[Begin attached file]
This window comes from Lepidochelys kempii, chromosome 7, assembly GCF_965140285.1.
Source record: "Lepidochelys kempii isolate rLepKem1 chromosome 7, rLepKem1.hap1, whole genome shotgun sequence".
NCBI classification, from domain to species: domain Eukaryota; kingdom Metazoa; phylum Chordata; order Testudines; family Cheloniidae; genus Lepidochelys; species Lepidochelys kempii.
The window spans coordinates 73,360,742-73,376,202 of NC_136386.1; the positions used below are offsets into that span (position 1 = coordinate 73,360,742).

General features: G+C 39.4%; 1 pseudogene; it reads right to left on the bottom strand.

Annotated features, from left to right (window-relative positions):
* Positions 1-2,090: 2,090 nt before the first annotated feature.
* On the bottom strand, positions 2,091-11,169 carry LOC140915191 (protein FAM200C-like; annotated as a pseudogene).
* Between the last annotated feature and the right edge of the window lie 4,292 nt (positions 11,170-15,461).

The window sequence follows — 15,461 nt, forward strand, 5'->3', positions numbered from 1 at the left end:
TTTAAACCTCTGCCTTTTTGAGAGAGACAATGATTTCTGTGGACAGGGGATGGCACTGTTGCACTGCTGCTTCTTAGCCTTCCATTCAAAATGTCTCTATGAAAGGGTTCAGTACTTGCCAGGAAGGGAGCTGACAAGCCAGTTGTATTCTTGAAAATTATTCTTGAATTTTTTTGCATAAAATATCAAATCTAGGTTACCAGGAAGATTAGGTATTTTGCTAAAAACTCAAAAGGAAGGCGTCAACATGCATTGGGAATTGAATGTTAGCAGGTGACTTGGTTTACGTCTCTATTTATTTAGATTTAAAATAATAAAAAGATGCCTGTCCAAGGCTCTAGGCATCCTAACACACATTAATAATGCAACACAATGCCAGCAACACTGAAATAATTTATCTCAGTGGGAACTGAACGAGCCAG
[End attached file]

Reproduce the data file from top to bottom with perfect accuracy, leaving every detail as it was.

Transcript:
This window comes from Lepidochelys kempii, chromosome 7, assembly GCF_965140285.1.
Source record: "Lepidochelys kempii isolate rLepKem1 chromosome 7, rLepKem1.hap1, whole genome shotgun sequence".
NCBI classification, from domain to species: domain Eukaryota; kingdom Metazoa; phylum Chordata; order Testudines; family Cheloniidae; genus Lepidochelys; species Lepidochelys kempii.
The window spans coordinates 73,360,742-73,376,202 of NC_136386.1; the positions used below are offsets into that span (position 1 = coordinate 73,360,742).

General features: G+C 39.4%; 1 pseudogene; it reads right to left on the bottom strand.

Annotated features, from left to right (window-relative positions):
* Positions 1-2,090: 2,090 nt before the first annotated feature.
* On the bottom strand, positions 2,091-11,169 carry LOC140915191 (protein FAM200C-like; annotated as a pseudogene).
* Between the last annotated feature and the right edge of the window lie 4,292 nt (positions 11,170-15,461).

The window sequence follows — 15,461 nt, forward strand, 5'->3', positions numbered from 1 at the left end:
TTTAAACCTCTGCCTTTTTGAGAGAGACAATGATTTCTGTGGACAGGGGATGGCACTGTTGCACTGCTGCTTCTTAGCCTTCCATTCAAAATGTCTCTATGAAAGGGTTCAGTACTTGCCAGGAAGGGAGCTGACAAGCCAGTTGTATTCTTGAAAATTATTCTTGAATTTTTTTGCATAAAATATCAAATCTAGGTTACCAGGAAGATTAGGTATTTTGCTAAAAACTCAAAAGGAAGGCGTCAACATGCATTGGGAATTGAATGTTAGCAGGTGACTTGGTTTACGTCTCTATTTATTTAGATTTAAAATAATAAAAAGATGCCTGTCCAAGGCTCTAGGCATCCTAACACACATTAATAATGCAACACAATGCCAGCAACACTGAAATAATTTATCTCAGTGGGAACTGAACGAGCCAG